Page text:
Construction investment recovering in China with focus on new infrastructure projects

8 June 2020 (Last Updated June 8th, 2020 13:06)

Construction investment recovering in China with focus on new infrastructure projects

Construction investment activities that had started picking up in March in China show a further uptick in April, with the latest data showing further progress in investments in both fixed assets and real estate segments. Although the cumulative four months’ data until April still shows a huge year on year contraction due to the lockdown and containment measures during the first two months of the year, but the growth in April has further reduced the accumulated contraction rate for the year.

Total accumulated investment in real estate development improved from a decline by 7.7% year on year in the first three months to a drop of 3.3% in January-April. This was due to a pick-up in activities in April with growth of 7%, which followed marginal growth of 1.1% in March and a 16.3% contraction during the first two months. The investment in residential buildings increased by 7.2% in April, following growth of 1.8% in March, with the cumulative investment in January-April still down at -2.8%. While investments in office buildings increased by 11.0% in April, it still showed a higher cumulative contraction of 4.8% in the first four months.

Similarly, the decline in investments in fixed assets improved from a contraction of 24.5% in January-February to 16.1% in January-March and further to 10.3% in January-April. In terms of month on month growth rates, investment in fixed assets increased by 6.2% in April, following a growth of 6.1% in March and a contraction of 20% in February. This was because by mid-March, the country had restarted construction thousands of key construction projects outside of Hubei province. By 15 March, construction work on major rail infrastructure had gradually been stimulated, with construction works resuming on 108 major rail construction projects across China, representing 93% of the country’s railway projects under construction.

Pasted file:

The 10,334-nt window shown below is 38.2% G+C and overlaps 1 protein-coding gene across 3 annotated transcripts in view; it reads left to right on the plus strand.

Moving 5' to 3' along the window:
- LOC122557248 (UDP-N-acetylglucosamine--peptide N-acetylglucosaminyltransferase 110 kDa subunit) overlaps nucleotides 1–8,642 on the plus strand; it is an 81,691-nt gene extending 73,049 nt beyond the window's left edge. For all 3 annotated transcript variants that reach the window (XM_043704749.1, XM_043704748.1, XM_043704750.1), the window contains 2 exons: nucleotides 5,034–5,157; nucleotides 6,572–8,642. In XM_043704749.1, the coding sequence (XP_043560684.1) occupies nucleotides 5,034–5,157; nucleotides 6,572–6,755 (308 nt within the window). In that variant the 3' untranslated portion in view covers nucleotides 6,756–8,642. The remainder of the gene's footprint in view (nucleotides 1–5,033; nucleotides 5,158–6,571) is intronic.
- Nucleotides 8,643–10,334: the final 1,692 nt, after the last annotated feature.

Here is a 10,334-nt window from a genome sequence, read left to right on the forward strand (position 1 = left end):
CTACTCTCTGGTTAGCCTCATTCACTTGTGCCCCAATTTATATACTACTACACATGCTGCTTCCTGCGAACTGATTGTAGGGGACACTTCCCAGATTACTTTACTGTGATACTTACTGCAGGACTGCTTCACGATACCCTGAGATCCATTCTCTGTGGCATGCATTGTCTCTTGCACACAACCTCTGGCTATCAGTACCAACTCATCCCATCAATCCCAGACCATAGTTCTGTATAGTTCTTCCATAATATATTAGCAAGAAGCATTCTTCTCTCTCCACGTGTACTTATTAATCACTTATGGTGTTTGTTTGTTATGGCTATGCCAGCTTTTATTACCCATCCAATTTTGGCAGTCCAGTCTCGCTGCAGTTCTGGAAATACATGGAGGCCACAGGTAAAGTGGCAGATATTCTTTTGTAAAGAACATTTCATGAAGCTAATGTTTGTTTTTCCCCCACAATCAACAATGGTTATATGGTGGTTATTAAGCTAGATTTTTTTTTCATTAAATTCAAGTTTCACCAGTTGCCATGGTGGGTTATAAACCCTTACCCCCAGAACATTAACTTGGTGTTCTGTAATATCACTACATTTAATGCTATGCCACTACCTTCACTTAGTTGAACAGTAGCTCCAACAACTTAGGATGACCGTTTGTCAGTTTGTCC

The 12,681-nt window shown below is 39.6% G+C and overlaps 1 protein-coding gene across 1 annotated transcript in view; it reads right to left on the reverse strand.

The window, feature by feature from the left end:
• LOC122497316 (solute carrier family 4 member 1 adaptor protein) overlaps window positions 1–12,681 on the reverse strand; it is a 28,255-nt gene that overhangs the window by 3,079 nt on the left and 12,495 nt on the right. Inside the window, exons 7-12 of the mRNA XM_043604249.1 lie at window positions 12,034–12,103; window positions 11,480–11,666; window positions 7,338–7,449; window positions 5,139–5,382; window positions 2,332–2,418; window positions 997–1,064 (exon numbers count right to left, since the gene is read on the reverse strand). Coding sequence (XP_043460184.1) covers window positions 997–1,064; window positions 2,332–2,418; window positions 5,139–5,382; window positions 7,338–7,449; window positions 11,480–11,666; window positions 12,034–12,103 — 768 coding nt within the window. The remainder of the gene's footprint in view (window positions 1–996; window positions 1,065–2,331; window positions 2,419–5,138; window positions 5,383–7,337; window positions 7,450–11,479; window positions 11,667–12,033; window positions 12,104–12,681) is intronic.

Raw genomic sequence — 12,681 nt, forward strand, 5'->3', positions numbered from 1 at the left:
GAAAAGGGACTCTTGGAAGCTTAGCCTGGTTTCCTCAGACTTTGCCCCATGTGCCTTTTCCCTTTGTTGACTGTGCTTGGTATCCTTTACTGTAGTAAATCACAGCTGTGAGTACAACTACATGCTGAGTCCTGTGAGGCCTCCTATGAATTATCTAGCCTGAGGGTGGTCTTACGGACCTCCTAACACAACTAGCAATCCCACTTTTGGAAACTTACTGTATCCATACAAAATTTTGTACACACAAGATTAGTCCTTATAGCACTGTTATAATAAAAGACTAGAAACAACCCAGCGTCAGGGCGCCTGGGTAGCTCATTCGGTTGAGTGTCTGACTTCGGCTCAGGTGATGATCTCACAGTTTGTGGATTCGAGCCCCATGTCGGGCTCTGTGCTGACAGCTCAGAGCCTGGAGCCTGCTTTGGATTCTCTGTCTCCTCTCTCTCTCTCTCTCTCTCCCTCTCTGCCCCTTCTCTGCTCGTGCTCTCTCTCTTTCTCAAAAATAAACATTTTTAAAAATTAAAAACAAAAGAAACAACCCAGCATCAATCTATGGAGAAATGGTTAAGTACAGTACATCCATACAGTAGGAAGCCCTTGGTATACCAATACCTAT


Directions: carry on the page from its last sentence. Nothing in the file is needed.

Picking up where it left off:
To support the ongoing recovery, the Chinese government has accelerated the launch of new projects. According to the National Bureau of Statistics, the country had 22,693 projects at the end of April, of which 5,614 projects are large projects (those valued at more than CNY100m). The total number of projects reflects an increase of 10,695 projects in the month of April. The focus on new projects can be gauged from the fact that total investment on newly-launched projects increased by 1.1% y-o-y in January-April 2020.

Meanwhile, the government has announced intentions to increase the scale of local government special bonds to mitigate the impact of COVID-19 on the economy. These bonds have traditionally been used for infrastructure investments. Li Keqiang, the Chinese Prime Minister announced that the government plans to increase the issuance of local government special bonds this year by about 75%, from CNY2.15tn in 2019 to CNY3.75tn in 2020. In April, local governments issued special bonds worth CNY120 billion, taking the cumulative year total to CNY1.22tn, while general bonds worth CNY166.8bn were also issued in the month, taking the cumulative total at the end of April to CNY673.3bn. New bonds accounted for 41.9% of the CNY286.8bn bonds issued in April, with the rest comprising refinancing bonds.

In terms of investments of the capital from the new bonds issued in April, municipal construction and industrial park infrastructure accounts for the largest share – 29.6%, followed by Education, culture, health and social security with 20.7% and transport infrastructure with 20.5%.

Apart from special bonds, the Chinese government is also trying to look at alternative sources of investments and has approved a pilot scheme for real-estate investment trusts (REIT). The scheme, announced on 30th April by the China Securities Regulatory Commission and the National Development and Reform Commission (NDRC), stipulates that the REITs would be listed on the Shanghai and Shenzhen exchanges and would cover capital-intensive infrastructure assets including urban utilities, airports, data centres, warehouses, sewage treatment facilities, toll roads, high-tech industrial parks and telecom and information networks. The pilot scheme is expected to be launched during the second half of 2020 and would be limited to infrastructure investments in key areas: the Xiong’an economic zone, Beijing-Tianjin-Hebei region, Yangtze River Delta and the economic zone along the river, the Hong Kong-Zhuhai-Macao area and Hainan province.